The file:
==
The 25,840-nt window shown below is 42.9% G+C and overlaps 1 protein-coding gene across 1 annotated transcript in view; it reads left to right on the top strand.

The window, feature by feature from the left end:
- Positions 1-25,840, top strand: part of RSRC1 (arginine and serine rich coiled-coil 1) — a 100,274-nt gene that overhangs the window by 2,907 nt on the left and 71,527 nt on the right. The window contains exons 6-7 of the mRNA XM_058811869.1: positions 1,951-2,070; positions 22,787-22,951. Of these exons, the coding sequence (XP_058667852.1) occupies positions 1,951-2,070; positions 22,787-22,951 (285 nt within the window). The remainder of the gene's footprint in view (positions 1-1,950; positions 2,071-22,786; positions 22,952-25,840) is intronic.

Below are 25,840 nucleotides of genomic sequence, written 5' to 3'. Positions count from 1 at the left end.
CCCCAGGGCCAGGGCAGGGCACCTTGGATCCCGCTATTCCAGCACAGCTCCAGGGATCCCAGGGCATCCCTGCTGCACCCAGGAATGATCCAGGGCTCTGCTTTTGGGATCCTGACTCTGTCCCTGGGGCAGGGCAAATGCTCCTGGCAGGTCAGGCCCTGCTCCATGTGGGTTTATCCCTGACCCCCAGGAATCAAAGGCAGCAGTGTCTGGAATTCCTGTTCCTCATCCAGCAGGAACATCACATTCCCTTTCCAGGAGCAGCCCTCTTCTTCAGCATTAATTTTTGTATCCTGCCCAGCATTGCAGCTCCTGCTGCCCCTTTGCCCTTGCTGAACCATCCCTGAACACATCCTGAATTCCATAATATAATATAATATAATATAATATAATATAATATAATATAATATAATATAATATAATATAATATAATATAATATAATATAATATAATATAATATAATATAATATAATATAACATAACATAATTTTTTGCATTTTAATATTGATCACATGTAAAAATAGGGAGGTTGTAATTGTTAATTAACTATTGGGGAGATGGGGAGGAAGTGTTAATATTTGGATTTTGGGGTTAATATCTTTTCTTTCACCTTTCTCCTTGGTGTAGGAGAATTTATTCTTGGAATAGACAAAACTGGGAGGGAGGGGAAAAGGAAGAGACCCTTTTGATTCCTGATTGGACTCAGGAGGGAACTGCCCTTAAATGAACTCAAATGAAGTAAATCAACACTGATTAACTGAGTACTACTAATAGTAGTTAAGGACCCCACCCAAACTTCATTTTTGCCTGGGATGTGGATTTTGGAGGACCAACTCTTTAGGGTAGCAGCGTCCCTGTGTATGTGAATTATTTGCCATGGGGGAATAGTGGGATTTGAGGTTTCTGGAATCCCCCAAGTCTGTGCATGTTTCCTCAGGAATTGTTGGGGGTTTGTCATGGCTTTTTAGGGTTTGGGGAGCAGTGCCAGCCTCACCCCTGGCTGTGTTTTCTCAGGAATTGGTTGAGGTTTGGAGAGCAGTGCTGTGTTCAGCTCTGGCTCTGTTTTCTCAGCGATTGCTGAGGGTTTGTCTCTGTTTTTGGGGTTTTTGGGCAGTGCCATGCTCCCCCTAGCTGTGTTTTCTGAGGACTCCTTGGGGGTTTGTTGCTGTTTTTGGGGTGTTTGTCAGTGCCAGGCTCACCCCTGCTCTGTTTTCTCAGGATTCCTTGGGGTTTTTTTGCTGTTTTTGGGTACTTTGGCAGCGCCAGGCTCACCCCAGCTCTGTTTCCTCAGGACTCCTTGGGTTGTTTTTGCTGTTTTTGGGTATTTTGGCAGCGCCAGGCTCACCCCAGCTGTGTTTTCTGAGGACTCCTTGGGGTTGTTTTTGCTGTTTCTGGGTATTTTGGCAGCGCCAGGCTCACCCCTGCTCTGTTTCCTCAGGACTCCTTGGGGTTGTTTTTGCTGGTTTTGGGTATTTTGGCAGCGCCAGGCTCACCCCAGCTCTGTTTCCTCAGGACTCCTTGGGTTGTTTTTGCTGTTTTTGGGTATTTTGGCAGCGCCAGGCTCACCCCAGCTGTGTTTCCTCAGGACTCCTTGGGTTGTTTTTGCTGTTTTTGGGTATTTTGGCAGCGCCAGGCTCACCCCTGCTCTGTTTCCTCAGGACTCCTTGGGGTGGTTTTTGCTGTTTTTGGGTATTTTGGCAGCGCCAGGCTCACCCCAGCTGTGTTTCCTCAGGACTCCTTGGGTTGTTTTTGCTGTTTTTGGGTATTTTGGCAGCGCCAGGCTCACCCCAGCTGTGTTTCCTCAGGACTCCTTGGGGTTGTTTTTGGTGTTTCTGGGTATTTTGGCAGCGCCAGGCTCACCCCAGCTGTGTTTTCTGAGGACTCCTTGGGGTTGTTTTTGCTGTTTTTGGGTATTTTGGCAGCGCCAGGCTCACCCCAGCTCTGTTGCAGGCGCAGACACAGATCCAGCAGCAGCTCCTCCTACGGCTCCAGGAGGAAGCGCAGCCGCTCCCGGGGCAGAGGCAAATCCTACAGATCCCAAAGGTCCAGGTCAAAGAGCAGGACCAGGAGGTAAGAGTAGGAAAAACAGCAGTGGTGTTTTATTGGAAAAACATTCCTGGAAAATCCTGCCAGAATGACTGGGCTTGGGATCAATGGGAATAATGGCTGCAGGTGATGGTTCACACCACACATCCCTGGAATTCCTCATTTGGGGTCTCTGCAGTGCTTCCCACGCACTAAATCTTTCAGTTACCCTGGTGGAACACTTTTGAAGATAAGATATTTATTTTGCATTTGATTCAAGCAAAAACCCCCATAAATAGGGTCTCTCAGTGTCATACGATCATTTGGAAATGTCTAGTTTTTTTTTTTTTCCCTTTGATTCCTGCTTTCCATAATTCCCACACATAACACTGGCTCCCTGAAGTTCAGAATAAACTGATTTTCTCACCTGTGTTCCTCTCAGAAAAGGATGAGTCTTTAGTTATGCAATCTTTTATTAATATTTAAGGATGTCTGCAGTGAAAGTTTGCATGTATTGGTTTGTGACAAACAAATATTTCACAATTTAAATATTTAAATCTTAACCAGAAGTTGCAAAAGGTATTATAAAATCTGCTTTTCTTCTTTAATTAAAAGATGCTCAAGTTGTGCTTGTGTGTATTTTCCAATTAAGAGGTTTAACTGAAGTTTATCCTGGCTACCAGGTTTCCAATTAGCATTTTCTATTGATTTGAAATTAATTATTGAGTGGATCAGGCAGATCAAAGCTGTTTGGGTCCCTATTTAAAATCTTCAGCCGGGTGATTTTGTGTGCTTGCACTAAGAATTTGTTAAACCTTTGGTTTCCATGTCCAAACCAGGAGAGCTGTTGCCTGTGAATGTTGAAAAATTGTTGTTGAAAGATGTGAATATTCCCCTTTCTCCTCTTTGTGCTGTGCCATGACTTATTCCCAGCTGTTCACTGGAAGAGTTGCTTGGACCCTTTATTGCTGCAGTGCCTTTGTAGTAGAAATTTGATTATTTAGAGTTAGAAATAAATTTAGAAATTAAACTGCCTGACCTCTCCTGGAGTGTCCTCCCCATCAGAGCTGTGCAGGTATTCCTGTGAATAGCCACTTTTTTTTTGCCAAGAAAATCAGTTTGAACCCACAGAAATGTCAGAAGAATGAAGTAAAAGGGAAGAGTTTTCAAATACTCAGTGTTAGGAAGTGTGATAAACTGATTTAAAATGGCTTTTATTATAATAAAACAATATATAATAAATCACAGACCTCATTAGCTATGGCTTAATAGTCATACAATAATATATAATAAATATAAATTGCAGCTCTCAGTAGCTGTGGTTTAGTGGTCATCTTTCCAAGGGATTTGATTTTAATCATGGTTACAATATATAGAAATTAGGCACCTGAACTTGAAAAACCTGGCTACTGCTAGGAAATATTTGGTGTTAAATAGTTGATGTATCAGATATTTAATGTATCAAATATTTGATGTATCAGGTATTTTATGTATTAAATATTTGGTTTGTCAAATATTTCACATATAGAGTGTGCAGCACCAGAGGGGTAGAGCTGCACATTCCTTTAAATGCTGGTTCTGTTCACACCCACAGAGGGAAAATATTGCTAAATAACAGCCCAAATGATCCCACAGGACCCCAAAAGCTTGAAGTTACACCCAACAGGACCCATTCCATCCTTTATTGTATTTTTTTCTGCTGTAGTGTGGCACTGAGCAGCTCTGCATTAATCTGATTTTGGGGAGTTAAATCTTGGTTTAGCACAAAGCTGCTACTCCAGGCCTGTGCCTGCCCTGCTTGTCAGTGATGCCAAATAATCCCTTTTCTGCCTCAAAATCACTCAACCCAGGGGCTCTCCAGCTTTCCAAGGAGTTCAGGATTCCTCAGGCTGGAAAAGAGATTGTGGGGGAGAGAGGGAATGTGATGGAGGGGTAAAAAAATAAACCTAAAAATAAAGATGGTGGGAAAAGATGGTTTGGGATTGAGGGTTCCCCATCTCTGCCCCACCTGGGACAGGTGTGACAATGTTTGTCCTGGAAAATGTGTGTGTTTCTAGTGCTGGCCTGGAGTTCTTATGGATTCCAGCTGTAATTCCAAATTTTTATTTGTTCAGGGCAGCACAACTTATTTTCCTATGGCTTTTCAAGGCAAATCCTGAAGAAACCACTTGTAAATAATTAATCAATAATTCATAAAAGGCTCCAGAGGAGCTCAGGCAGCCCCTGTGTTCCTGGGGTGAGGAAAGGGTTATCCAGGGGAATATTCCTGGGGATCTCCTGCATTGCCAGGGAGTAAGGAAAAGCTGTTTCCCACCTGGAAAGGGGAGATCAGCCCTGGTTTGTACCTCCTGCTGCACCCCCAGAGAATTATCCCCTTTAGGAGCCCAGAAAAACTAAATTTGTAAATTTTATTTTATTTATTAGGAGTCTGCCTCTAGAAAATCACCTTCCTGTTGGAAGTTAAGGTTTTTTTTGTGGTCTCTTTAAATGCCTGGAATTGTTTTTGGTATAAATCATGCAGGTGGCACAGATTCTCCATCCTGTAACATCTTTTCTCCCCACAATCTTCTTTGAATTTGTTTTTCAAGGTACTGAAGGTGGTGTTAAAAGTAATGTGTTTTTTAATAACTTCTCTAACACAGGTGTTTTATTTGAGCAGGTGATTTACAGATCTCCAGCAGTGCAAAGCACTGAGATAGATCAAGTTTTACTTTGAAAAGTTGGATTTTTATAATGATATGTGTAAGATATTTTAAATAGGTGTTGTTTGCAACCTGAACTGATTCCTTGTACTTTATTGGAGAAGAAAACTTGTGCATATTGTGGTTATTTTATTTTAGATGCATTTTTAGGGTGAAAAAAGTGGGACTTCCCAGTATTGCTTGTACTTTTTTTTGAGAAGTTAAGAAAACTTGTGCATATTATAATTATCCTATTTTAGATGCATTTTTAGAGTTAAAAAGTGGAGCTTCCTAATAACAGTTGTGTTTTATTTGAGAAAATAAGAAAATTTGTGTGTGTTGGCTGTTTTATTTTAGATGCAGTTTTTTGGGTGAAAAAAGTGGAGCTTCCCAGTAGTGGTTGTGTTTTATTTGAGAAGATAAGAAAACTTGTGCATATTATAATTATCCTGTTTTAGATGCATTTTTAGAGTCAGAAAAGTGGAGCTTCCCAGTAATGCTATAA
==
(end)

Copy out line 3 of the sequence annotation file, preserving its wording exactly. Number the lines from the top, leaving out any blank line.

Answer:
- Positions 1-25,840, top strand: part of RSRC1 (arginine and serine rich coiled-coil 1) — a 100,274-nt gene that overhangs the window by 2,907 nt on the left and 71,527 nt on the right. The window contains exons 6-7 of the mRNA XM_058811869.1: positions 1,951-2,070; positions 22,787-22,951. Of these exons, the coding sequence (XP_058667852.1) occupies positions 1,951-2,070; positions 22,787-22,951 (285 nt within the window). The remainder of the gene's footprint in view (positions 1-1,950; positions 2,071-22,786; positions 22,952-25,840) is intronic.